While you’re there, conduct a detailed inspection and take the car for a test drive. After that, if you’re seriously interested, consider hiring a mechanic you trust to ensure that the car is in good condition. Remember, any issues that you find can be used as negotiation points.

If the seller does not have a Carfax report to share with you, you can get one yourself using the Vehicle Identification Number. If you’re buying from a private seller, it’s a good idea to include the optional lien report so that you know if there is a loan on the car.


Once you’ve seen the car and taken it for a test drive, it’s time to start negotiating. Don’t rush the process; rather than making a deal right on the spot, go back home and make a reasoned decision before beginning the bargaining. Here are some tips on how to effectively negotiate a car price.

Negotiate Online

It’s a good idea to use email or online platforms to negotiate initially. This can give you time to consider your responses and present a stronger negotiating position. Especially if you’re uncomfortable in a high-pressure situation, this can help you successfully land the deal you want.

Point Out Flaws and Repairs

When communicating with the seller, use any flaws, cosmetic issues, or necessary repairs as negotiation leverage. If the car needs new tires or has scratches, mention these to justify a lower price. If you have real concerns about its condition, insist that the seller get a current safety certificate before proceeding. Remember, you may want a good price on a used car, but the seller also wants to make a sale. You have the power in this situation, and don’t be afraid to use it.

Be Patient

Don’t give up if the seller turns down your first offer. It can often take several weeks for a car to sell privately, and that means extra expenses such as insurance in the meantime for the seller. A deal they’re not willing to agree to one week might seem much more appealing after some time has passed with no other offers.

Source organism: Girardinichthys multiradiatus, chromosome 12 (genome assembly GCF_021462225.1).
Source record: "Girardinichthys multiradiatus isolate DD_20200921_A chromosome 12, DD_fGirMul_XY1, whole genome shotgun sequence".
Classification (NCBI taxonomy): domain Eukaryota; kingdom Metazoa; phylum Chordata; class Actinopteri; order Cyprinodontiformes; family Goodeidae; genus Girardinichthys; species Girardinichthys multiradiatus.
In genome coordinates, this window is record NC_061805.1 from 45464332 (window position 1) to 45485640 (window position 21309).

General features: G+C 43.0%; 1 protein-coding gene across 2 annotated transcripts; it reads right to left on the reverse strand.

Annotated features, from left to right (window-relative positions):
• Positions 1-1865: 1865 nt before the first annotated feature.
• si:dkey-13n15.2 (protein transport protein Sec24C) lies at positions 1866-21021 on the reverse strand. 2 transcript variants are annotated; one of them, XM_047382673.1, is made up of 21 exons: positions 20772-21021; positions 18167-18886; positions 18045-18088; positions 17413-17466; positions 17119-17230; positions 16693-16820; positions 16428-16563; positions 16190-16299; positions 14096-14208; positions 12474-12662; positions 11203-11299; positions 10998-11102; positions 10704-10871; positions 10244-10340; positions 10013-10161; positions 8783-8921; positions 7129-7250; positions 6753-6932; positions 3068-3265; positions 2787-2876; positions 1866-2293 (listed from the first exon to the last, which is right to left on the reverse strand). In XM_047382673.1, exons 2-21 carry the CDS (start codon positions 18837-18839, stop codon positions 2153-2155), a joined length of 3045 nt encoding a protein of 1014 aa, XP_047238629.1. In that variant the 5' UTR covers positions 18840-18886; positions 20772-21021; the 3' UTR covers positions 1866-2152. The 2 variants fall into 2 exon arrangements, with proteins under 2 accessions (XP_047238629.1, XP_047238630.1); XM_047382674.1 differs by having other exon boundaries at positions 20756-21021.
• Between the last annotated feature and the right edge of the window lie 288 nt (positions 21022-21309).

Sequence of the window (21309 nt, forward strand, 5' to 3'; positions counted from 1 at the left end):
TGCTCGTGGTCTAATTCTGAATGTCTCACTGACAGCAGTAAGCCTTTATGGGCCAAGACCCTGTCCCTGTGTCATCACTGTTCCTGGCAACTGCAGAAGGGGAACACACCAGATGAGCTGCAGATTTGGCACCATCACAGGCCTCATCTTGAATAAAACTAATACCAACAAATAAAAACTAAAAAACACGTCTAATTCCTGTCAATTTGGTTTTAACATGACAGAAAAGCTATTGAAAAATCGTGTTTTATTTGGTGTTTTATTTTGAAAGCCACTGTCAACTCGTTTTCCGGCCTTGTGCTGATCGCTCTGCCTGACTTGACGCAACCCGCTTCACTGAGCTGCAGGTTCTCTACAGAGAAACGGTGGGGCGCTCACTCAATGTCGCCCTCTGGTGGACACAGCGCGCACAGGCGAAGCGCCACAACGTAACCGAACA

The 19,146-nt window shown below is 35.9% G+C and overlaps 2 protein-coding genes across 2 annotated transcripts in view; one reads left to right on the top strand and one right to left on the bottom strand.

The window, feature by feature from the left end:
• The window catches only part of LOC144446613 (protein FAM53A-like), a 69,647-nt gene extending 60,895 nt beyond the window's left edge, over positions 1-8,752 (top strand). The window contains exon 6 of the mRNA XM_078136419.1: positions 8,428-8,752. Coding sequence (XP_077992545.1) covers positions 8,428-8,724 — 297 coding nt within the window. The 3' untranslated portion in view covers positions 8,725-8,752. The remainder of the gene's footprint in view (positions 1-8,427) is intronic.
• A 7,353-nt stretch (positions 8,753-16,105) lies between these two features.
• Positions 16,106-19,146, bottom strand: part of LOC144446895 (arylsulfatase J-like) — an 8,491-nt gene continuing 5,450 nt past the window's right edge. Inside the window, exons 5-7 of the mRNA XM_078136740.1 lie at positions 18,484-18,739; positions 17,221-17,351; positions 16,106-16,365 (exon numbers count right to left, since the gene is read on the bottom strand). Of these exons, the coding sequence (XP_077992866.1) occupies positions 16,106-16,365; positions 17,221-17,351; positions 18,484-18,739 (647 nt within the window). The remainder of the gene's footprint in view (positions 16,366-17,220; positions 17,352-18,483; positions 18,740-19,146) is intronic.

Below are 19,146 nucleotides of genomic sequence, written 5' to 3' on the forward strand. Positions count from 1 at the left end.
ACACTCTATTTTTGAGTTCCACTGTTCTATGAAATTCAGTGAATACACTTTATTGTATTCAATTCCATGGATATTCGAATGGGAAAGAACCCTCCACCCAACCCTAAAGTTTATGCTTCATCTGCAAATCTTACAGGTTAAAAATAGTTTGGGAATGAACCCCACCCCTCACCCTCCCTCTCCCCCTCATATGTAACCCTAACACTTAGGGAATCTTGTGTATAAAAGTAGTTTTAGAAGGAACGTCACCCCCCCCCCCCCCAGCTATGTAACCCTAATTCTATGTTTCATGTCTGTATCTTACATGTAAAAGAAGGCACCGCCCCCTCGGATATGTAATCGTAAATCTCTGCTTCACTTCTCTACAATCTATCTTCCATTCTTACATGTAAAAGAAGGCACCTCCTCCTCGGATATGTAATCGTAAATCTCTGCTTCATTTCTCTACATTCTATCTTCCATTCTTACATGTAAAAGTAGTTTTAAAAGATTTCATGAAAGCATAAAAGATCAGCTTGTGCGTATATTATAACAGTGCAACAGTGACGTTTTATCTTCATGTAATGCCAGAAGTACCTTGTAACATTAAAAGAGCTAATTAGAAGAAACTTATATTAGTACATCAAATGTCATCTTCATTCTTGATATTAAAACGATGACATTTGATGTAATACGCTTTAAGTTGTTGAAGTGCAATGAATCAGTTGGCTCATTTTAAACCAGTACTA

It’s also worth mentioning to the seller that in the current economic downturn, fewer people are buying and they’re less likely to get the price they want.

Explore No-Haggle Dealerships

If you really aren’t comfortable with the process of negotiating, see if you can find a dealership with a no-haggle pricing policy. It can provide transparency and may be a good option if you prefer a straightforward buying process.

Be Prepared to Walk Away

Especially if you’re working with a private seller, you may find that they have unrealistic expectations of what their used car is worth. People like this are more likely to refuse to budge on their asking price. If your research tells you that the price is too high, and the seller shows no signs of coming down in price, give up and walk away. There are always other cars and sellers.


Learning how to negotiate a car price can help get you into a good used car at a price that you can afford. Remember, negotiation is a two-way street, and both parties should ideally come away feeling satisfied. Approach negotiations with respect and a willingness to find a mutually beneficial agreement, and you will be able to find yourself a used car for a good price.